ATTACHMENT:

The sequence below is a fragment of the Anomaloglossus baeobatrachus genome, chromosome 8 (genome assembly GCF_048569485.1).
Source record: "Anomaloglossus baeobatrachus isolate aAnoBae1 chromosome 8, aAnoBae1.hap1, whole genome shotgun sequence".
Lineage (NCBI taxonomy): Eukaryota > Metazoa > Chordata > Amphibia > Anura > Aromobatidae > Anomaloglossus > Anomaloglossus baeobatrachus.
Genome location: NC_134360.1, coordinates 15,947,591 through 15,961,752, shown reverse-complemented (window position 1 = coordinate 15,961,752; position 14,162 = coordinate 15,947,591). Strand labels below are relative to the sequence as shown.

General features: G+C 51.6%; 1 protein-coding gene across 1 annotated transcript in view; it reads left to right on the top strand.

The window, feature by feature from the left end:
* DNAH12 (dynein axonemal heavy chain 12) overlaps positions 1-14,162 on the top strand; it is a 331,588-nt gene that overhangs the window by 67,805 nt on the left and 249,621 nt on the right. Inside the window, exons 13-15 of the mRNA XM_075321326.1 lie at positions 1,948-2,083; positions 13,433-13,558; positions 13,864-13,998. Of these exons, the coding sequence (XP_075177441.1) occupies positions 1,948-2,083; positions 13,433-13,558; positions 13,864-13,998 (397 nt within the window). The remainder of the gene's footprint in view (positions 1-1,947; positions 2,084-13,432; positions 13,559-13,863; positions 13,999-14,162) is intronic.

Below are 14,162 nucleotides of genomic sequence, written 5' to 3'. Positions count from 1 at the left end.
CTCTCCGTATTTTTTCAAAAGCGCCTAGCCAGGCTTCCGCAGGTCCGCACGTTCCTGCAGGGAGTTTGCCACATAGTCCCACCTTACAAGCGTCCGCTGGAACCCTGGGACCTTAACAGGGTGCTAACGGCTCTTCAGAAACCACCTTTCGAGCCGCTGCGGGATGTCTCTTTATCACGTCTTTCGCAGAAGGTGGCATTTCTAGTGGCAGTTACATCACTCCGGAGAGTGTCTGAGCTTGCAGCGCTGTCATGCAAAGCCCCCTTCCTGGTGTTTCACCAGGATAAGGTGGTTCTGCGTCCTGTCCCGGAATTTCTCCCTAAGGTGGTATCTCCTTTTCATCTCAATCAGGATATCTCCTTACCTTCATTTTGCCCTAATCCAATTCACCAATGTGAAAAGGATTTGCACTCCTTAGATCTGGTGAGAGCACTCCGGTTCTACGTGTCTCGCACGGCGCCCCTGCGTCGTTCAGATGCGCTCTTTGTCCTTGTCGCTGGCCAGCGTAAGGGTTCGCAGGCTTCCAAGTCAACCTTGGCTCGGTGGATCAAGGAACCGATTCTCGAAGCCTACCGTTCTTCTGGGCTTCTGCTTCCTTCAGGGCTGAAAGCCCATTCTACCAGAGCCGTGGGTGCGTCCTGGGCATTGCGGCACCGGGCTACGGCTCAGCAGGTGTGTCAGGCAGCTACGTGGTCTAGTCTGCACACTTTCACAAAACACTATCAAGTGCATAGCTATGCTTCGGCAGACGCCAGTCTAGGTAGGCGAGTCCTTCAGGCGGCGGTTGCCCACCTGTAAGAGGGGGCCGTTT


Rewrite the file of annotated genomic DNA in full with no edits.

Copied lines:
The sequence below is a fragment of the Anomaloglossus baeobatrachus genome, chromosome 8 (genome assembly GCF_048569485.1).
Source record: "Anomaloglossus baeobatrachus isolate aAnoBae1 chromosome 8, aAnoBae1.hap1, whole genome shotgun sequence".
Lineage (NCBI taxonomy): Eukaryota > Metazoa > Chordata > Amphibia > Anura > Aromobatidae > Anomaloglossus > Anomaloglossus baeobatrachus.
Genome location: NC_134360.1, coordinates 15,947,591 through 15,961,752, shown reverse-complemented (window position 1 = coordinate 15,961,752; position 14,162 = coordinate 15,947,591). Strand labels below are relative to the sequence as shown.

General features: G+C 51.6%; 1 protein-coding gene across 1 annotated transcript in view; it reads left to right on the top strand.

The window, feature by feature from the left end:
* DNAH12 (dynein axonemal heavy chain 12) overlaps positions 1-14,162 on the top strand; it is a 331,588-nt gene that overhangs the window by 67,805 nt on the left and 249,621 nt on the right. Inside the window, exons 13-15 of the mRNA XM_075321326.1 lie at positions 1,948-2,083; positions 13,433-13,558; positions 13,864-13,998. Of these exons, the coding sequence (XP_075177441.1) occupies positions 1,948-2,083; positions 13,433-13,558; positions 13,864-13,998 (397 nt within the window). The remainder of the gene's footprint in view (positions 1-1,947; positions 2,084-13,432; positions 13,559-13,863; positions 13,999-14,162) is intronic.

Below are 14,162 nucleotides of genomic sequence, written 5' to 3'. Positions count from 1 at the left end.
CTCTCCGTATTTTTTCAAAAGCGCCTAGCCAGGCTTCCGCAGGTCCGCACGTTCCTGCAGGGAGTTTGCCACATAGTCCCACCTTACAAGCGTCCGCTGGAACCCTGGGACCTTAACAGGGTGCTAACGGCTCTTCAGAAACCACCTTTCGAGCCGCTGCGGGATGTCTCTTTATCACGTCTTTCGCAGAAGGTGGCATTTCTAGTGGCAGTTACATCACTCCGGAGAGTGTCTGAGCTTGCAGCGCTGTCATGCAAAGCCCCCTTCCTGGTGTTTCACCAGGATAAGGTGGTTCTGCGTCCTGTCCCGGAATTTCTCCCTAAGGTGGTATCTCCTTTTCATCTCAATCAGGATATCTCCTTACCTTCATTTTGCCCTAATCCAATTCACCAATGTGAAAAGGATTTGCACTCCTTAGATCTGGTGAGAGCACTCCGGTTCTACGTGTCTCGCACGGCGCCCCTGCGTCGTTCAGATGCGCTCTTTGTCCTTGTCGCTGGCCAGCGTAAGGGTTCGCAGGCTTCCAAGTCAACCTTGGCTCGGTGGATCAAGGAACCGATTCTCGAAGCCTACCGTTCTTCTGGGCTTCTGCTTCCTTCAGGGCTGAAAGCCCATTCTACCAGAGCCGTGGGTGCGTCCTGGGCATTGCGGCACCGGGCTACGGCTCAGCAGGTGTGTCAGGCAGCTACGTGGTCTAGTCTGCACACTTTCACAAAACACTATCAAGTGCATAGCTATGCTTCGGCAGACGCCAGTCTAGGTAGGCGAGTCCTTCAGGCGGCGGTTGCCCACCTGTAAGAGGGGGCCGTTT